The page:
Day 7-2. Lofthus to Voss contd.
Once the unloading and loading of vehicles and passengers was complete we turned ninety degrees and headed across to Kvanndal. Along the way we got our first view up the Granvinfjord and before we knew it we were standing on the quayside waiting for the traffic to disappear. Once the road was as free as it was going to get we pushed off taking one last look back towards Kinsarvik. We had been able to trace the scar the road made just above the level of the fjord from the boat. We realised that it would probably be like the one from Dragsvik to Vik and it was. The road climbed up and down, narrowing to just over a car wide in some places and was not much wider for most of the first ten kilometres.
We had to take extra care as the views all the way along Granvinsfjorden were just lovely. Every now and again a small patch of flatter land would appear on the other side of the fjord and on it would be the compulsory farmsteds making the most of the available land. The road itself was well surfaced which made one thing less to have to think about. In terms of the drop next to the road, I managed OK distracting myself with the views except for one corner which just felt too exposed for me. There I walked for about twenty metres before chasing Damae down and we saw a pair of cycle tourists coming the other way. The first we'd seen since Mr Grim the afternoon before.
At the village of Granvin we paused a little indecisively and ate a snack or two. There was another outdoor museum here which had we not missed our ferry we might well have spent an hour or so looking round. Never mind, we were sure we'd come this way again sometime. We still had to get to Granvin and end up somewhere near to Voss by the end of the day.
Not long after our stop as the valley got progressively narrower and the scenery more picturesque we got a pleasant surprise. A proper cycle track appeared once beside the road with signs to Voss albeit partially obscured by a road sign. Despite this they were quite visible. We'd noticed obsolete railway infrastructure beside the road and it looked like our cycle track would follow the path of this old railway line. A cycle path was great but one that follows an old train line was a bonus. Trains can't go up very steep gradients and thus our cycle path was pretty flat as it wound its way around the West side of the Granvinvatnet. The sun was shining and the cycling was easy: what better preparation for Granvin.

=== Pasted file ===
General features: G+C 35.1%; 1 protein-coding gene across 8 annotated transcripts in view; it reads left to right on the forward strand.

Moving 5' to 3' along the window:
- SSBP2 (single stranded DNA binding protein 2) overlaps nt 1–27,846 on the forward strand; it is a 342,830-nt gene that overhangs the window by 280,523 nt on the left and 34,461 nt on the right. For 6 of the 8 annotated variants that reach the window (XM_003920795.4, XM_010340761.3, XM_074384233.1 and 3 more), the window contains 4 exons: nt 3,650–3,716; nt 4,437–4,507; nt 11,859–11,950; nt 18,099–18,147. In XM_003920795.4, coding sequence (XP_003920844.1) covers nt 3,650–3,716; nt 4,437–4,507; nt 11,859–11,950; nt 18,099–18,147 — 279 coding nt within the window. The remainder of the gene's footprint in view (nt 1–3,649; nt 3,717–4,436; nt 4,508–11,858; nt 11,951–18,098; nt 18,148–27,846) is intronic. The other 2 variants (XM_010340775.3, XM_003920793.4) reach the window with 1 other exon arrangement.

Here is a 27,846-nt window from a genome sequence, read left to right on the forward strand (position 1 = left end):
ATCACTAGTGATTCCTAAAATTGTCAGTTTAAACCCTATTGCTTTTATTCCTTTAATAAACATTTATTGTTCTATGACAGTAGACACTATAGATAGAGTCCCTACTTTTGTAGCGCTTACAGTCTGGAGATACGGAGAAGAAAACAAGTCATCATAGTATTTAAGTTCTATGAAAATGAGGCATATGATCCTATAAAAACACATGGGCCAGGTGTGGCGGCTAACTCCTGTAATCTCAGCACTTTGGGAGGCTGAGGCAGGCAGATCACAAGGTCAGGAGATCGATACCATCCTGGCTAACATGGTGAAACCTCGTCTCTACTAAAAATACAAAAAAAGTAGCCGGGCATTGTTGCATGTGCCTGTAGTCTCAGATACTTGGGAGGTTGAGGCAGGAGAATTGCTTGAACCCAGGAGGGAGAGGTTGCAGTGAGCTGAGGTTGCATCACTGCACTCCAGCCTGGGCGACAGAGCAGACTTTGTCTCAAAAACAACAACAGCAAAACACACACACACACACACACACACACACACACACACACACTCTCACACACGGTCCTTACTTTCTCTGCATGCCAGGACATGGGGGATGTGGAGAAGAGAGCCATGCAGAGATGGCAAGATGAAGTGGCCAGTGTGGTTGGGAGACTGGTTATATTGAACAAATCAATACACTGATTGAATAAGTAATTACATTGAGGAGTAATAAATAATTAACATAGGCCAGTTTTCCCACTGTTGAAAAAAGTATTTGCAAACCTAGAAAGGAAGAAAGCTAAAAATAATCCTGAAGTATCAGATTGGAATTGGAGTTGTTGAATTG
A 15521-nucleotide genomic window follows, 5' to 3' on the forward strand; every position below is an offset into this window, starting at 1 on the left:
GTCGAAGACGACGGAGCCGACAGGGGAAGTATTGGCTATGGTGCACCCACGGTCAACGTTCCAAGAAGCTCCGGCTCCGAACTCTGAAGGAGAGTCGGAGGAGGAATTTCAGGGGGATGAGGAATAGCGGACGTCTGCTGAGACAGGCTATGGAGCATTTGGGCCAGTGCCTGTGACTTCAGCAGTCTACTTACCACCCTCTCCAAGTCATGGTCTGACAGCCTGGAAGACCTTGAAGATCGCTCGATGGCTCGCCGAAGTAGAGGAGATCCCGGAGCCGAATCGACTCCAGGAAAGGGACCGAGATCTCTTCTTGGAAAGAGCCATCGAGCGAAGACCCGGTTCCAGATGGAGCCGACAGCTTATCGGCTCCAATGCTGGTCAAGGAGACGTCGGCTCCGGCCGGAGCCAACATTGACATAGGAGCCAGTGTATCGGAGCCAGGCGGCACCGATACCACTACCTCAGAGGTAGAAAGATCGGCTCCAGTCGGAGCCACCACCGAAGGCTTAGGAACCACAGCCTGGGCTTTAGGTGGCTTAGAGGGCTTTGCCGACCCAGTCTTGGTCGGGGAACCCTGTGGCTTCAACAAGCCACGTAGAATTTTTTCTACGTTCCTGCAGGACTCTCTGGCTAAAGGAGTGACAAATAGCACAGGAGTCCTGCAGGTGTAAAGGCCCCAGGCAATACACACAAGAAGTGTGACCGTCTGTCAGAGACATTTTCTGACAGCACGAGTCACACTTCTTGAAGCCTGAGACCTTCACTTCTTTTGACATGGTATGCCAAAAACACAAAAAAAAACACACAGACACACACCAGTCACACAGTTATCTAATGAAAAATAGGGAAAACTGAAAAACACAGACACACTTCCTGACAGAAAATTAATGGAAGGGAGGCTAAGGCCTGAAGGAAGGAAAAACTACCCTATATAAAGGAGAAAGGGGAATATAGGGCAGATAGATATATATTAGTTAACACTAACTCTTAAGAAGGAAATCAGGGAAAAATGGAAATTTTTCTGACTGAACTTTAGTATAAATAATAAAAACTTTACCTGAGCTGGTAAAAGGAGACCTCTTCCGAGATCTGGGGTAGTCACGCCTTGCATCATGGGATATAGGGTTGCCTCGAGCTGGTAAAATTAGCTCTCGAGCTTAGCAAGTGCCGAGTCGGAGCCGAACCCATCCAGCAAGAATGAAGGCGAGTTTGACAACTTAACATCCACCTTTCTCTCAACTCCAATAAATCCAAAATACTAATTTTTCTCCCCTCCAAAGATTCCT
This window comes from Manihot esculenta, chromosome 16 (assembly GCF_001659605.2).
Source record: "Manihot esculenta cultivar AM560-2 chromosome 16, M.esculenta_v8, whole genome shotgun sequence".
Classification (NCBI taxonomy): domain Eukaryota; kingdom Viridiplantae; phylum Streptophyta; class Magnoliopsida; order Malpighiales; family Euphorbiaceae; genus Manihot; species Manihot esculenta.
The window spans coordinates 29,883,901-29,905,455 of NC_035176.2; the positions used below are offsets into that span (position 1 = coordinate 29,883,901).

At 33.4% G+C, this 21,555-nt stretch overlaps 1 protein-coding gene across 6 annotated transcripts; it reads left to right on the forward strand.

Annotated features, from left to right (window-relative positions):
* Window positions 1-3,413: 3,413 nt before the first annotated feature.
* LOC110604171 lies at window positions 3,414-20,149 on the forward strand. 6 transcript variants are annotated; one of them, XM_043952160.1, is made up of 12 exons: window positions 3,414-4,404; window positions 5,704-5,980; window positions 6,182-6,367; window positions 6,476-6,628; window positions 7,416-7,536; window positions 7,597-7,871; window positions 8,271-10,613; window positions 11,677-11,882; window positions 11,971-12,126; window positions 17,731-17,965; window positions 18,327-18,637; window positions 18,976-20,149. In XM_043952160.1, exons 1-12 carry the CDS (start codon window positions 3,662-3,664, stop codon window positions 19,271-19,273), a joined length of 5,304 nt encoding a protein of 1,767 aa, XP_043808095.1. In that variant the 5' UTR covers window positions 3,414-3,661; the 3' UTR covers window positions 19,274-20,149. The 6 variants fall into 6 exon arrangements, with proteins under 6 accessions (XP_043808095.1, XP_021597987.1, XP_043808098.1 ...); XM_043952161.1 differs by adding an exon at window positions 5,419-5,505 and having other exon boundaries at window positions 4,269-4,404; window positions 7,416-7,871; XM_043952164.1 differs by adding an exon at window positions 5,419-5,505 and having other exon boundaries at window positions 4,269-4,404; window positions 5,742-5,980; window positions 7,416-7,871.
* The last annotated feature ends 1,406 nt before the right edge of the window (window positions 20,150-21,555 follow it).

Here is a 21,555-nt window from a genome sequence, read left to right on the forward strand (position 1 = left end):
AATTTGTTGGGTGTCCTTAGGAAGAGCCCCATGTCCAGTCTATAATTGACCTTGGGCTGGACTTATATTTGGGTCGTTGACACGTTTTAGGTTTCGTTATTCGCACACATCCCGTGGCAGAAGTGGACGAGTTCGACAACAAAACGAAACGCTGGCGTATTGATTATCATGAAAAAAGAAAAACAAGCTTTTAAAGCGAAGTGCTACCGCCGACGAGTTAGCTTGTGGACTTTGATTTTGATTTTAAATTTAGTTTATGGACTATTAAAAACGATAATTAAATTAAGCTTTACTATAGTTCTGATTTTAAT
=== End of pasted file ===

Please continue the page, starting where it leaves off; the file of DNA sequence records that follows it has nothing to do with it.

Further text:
All good things come to an end. In this case it happened when we left the embankment and crossed under the remains of the railway bridge. Here we got an inkling of what the climb might entail. It remained flat as we passed a rather well settled campsite and turned left on the main road (the 13). From there we could see that we were about to start climbing and would now find out what the old gentleman meant when he spoke in mythical tones about this hill. After a few hundred metres of main road we stopped to refuel, in what seemed to be a less unsafe spot and watch the traffic racing by. A little further up the road steepened noticeably and disappeared ominously round a bend. We hadn't had a good break since lunch at twelve, partly as the going had been easy on the old railway line. Now we were in need of a little refreshment as Granvin (whatever that might entail) was just about to start. Then we could delay no longer: wheeling our bikes across the road we quickly found the low gears.
This was not a particularly long climb but it was particularly hot and there was absolutely no breeze at all, well no natural breeze in any case. The only thing approaching a breeze was the flow of air as a car or truck passed. In that sense we were lucky that the road was quite busy. However although the passing vehicles offered us a bit relief, the effect it made little difference as the tarmac underneath us was so hot. Within a minute or two we had sweat dripping off all the body parts it could drip from, and more of the stuff running into our eyes.
The scenery was magnificent in an end-of-valley sort of way with bare sheer cliff walls rising up out of the steep upper slopes. The road wound a rather improbable route up the side of the seemingly impassable valley wall. After a series of harpins the road straightened out as the waterfall came into view. We both had plenty of time to enjoy it as the road took a long sweeping turn to the left before a second set of hairpin bends appeared. When climbing up such a road it can be difficult to work out where it will go next. As I saw the hairpins I groaned to myself: the straight bits were steep enough whilst the hairpin bends we'd negotiated so far were even steeper in the middle of the bend. Ho hum. I comforted myself with the fact that the top could not be that far away, and there we would rest. Plus of course we had unbreakable Rohloffs whirring away encouragingly to the rear of our feet.